I will now have to wait another 28 days before I get my Covid-19 booster.

Source: I News, NHS Imperial Collect of London National Heart & Lung Institute Mirror

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How To Avoid Burnout: 5 Tips To Benefit Your Health + Well-Being

Burnout is a phrase that everyone in the 21st century is familiar with: the exposure to excessive stress which can lead to impaired cognitive …

How To Avoid Burnout: 5 Tips To Benefit Your Health + Well-Being
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ORGAN DONATION AWARENESS WEEK 19th – 25th SEPTEMBER 2022…

ORGAN DONATION AWARENESS WEEK – 19th – 25th September – Organ donation is when you decide to give an organ to save or transform the life of someone else.

You can donate some organs while you are alive, and this is called living organ donation. However, most organ and tissue donations come from people who have died.

This year Organ Donation is asking everyone to go pink for the week! Whether you bake a pink cake, wear pink socks, paint a pink unicorn or drink a pink drink we want to see what you get up to.

The British Liver Trust wrote that they will be supporting Organ Donation Week (19th to 25th September 2022) by celebrating the lifesaving gift of organ donation by sharing liver transplant stories and raising awareness of the importance of signing up to be an organ donor.

Organ Donation Week aims to encourage people to join the organ donor register and to share their decision with their families. Right now across the UK, there are over 600 people actively waiting for a liver transplant.  Sadly, around one in ten people die or have to be removed from the waiting list before they receive a transplant because their condition has deteriorated.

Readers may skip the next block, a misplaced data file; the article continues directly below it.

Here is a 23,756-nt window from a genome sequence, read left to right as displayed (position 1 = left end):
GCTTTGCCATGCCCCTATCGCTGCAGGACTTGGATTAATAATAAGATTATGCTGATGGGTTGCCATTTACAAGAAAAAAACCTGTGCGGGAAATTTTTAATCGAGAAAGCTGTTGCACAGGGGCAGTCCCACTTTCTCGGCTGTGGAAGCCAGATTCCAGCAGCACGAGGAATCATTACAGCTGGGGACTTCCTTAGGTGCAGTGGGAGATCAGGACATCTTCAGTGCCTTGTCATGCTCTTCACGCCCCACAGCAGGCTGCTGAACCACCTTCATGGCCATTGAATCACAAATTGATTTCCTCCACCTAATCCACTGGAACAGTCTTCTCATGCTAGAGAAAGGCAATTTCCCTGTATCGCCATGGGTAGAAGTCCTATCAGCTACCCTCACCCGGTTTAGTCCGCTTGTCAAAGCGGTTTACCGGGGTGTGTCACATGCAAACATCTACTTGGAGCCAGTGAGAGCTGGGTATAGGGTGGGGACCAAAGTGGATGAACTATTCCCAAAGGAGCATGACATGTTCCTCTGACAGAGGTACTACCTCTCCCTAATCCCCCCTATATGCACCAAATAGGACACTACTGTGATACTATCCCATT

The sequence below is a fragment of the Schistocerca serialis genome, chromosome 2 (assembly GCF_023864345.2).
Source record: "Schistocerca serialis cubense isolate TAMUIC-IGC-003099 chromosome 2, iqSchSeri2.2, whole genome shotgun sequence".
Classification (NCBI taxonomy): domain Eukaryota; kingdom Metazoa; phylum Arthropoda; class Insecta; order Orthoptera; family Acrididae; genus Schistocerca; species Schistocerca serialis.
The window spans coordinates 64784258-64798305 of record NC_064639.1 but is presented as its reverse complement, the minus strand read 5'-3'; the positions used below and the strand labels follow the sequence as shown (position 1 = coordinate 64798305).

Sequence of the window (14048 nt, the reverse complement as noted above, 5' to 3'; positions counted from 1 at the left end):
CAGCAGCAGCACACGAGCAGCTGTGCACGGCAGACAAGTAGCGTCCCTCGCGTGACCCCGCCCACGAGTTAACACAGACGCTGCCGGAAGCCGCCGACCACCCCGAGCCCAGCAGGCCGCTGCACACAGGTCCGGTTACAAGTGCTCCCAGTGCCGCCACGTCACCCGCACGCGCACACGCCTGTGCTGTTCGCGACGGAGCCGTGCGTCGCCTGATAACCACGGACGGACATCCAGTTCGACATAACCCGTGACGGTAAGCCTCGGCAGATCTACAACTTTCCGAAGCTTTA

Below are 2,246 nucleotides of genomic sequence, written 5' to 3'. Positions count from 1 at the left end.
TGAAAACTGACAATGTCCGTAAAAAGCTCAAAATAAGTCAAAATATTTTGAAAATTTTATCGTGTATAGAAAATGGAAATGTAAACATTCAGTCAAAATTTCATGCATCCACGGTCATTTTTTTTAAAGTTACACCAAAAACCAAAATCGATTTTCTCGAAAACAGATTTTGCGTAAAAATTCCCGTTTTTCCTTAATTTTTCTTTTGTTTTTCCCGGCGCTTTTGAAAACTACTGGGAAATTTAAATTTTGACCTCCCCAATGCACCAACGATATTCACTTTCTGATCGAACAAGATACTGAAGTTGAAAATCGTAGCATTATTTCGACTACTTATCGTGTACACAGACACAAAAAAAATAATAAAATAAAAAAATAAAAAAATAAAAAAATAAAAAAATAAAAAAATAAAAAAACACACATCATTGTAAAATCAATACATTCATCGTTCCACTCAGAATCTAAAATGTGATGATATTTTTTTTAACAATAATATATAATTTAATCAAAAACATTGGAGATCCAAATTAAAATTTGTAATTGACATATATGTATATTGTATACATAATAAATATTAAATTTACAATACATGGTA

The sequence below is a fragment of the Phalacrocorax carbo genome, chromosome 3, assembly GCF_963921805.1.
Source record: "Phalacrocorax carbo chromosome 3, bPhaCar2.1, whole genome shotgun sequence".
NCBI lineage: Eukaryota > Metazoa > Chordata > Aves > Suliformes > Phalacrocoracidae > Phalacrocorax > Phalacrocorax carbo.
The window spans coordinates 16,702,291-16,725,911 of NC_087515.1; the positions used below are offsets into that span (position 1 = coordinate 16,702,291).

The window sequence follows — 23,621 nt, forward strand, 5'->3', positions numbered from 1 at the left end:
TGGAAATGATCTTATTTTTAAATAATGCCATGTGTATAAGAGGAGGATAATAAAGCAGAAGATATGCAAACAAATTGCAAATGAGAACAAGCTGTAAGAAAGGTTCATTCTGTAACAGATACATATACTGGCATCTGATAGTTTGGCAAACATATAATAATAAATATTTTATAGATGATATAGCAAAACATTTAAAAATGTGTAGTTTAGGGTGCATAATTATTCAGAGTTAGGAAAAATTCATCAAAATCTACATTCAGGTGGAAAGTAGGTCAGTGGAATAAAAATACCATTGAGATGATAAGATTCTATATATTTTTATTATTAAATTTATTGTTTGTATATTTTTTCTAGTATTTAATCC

Currently, more than 30 million people in the UK have registered their organ donation decision on the NHS Organ Donor Register, with more than 27 million of them explicitly agreeing to be organ donors when they die, but this still only represents around 44% of the UK population.

Even though the law around organ donation has now changed to an ‘opt out’ system across England, Scotland and Wales, family members will still always be involved before organ donation goes ahead. This means it is just as important as ever to register your decision on the NHS Organ Donor Register and ensure your friends and family know what you want and will support your decision.

How Organ Donation Works – You read about organ donation on the Organ Donation website and think about what’s right for you.

You register your decision on the NHS Organ Donor Register.

This will give your loved ones the certainty they need to support your choice.

You talk to your loved ones about what you’ve decided.

They will be expected to support your decision if you die in a way that means organ donation is a possibility, and clinicians will never proceed if your family objects.

If you die in a way that means organ donation is a possibility, a specialist nurse will access the NHS Organ Donor Register to see if you had registered a decision.

The specialist nurse will discuss your decision with your loved ones, or if you hadn’t registered a decision, ask your loved ones if they know your feelings about organ donation.

If a deemed consent or opt out system applies where you live, it will be considered that you are willing to become a donor, unless you’ve opted out or are in one of the excluded groups.

If you had registered a decision to donate, or your family inform the specialist nurse that it’s what you would have wanted, you could go on to save up to nine lives.

If you had registered a decision not to become an organ donor, this will be respected.

For more details on who and what you can donate just head to the Organ Donation website.

Remember to use #organdonation and tag us @nhsorgandonor so they can see your brilliant efforts!

Source: Back Pain Blog UK Organ Donation NHS British Liver Trust